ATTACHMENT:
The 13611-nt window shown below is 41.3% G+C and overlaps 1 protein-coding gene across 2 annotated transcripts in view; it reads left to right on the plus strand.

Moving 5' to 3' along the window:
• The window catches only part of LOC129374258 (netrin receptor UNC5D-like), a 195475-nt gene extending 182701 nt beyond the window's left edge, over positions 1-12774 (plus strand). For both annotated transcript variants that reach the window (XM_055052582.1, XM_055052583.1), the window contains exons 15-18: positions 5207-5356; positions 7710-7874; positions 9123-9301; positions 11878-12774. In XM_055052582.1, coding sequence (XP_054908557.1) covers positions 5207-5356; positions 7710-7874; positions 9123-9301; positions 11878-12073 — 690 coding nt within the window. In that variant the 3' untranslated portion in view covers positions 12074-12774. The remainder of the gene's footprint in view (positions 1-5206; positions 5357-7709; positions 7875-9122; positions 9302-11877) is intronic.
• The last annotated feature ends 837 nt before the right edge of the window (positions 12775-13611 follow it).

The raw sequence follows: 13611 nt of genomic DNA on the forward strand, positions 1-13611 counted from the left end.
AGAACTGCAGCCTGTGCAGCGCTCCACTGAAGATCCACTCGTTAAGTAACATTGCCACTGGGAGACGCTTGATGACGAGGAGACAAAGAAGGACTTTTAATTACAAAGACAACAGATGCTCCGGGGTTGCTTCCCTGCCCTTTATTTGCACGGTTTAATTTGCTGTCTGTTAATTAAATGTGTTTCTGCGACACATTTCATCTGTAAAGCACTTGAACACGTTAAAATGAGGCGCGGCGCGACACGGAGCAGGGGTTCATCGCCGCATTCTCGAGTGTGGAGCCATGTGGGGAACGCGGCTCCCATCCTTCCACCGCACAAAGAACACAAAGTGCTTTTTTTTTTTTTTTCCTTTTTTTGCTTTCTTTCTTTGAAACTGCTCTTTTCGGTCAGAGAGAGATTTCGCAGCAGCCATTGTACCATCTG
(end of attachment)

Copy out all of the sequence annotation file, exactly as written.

The 13611-nt window shown below is 41.3% G+C and overlaps 1 protein-coding gene across 2 annotated transcripts in view; it reads left to right on the plus strand.

Moving 5' to 3' along the window:
• The window catches only part of LOC129374258 (netrin receptor UNC5D-like), a 195475-nt gene extending 182701 nt beyond the window's left edge, over positions 1-12774 (plus strand). For both annotated transcript variants that reach the window (XM_055052582.1, XM_055052583.1), the window contains exons 15-18: positions 5207-5356; positions 7710-7874; positions 9123-9301; positions 11878-12774. In XM_055052582.1, coding sequence (XP_054908557.1) covers positions 5207-5356; positions 7710-7874; positions 9123-9301; positions 11878-12073 — 690 coding nt within the window. In that variant the 3' untranslated portion in view covers positions 12074-12774. The remainder of the gene's footprint in view (positions 1-5206; positions 5357-7709; positions 7875-9122; positions 9302-11877) is intronic.
• The last annotated feature ends 837 nt before the right edge of the window (positions 12775-13611 follow it).

The raw sequence follows: 13611 nt of genomic DNA on the forward strand, positions 1-13611 counted from the left end.
AGAACTGCAGCCTGTGCAGCGCTCCACTGAAGATCCACTCGTTAAGTAACATTGCCACTGGGAGACGCTTGATGACGAGGAGACAAAGAAGGACTTTTAATTACAAAGACAACAGATGCTCCGGGGTTGCTTCCCTGCCCTTTATTTGCACGGTTTAATTTGCTGTCTGTTAATTAAATGTGTTTCTGCGACACATTTCATCTGTAAAGCACTTGAACACGTTAAAATGAGGCGCGGCGCGACACGGAGCAGGGGTTCATCGCCGCATTCTCGAGTGTGGAGCCATGTGGGGAACGCGGCTCCCATCCTTCCACCGCACAAAGAACACAAAGTGCTTTTTTTTTTTTTTTCCTTTTTTTGCTTTCTTTCTTTGAAACTGCTCTTTTCGGTCAGAGAGAGATTTCGCAGCAGCCATTGTACCATCTG